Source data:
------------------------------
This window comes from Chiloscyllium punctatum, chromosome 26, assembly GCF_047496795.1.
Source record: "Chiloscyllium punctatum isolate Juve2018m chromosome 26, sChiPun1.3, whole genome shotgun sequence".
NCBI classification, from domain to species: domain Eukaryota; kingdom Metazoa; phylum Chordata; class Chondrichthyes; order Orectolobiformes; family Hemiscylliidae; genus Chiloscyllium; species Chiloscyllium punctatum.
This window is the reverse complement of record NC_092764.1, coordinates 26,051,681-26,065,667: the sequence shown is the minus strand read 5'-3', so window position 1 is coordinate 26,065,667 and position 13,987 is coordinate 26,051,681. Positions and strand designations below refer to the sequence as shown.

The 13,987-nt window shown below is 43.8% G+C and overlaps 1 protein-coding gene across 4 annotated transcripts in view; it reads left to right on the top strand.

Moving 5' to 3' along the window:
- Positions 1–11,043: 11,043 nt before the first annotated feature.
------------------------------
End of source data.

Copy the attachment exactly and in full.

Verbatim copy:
This window comes from Chiloscyllium punctatum, chromosome 26, assembly GCF_047496795.1.
Source record: "Chiloscyllium punctatum isolate Juve2018m chromosome 26, sChiPun1.3, whole genome shotgun sequence".
NCBI classification, from domain to species: domain Eukaryota; kingdom Metazoa; phylum Chordata; class Chondrichthyes; order Orectolobiformes; family Hemiscylliidae; genus Chiloscyllium; species Chiloscyllium punctatum.
This window is the reverse complement of record NC_092764.1, coordinates 26,051,681-26,065,667: the sequence shown is the minus strand read 5'-3', so window position 1 is coordinate 26,065,667 and position 13,987 is coordinate 26,051,681. Positions and strand designations below refer to the sequence as shown.

The 13,987-nt window shown below is 43.8% G+C and overlaps 1 protein-coding gene across 4 annotated transcripts in view; it reads left to right on the top strand.

Moving 5' to 3' along the window:
- Positions 1–11,043: 11,043 nt before the first annotated feature.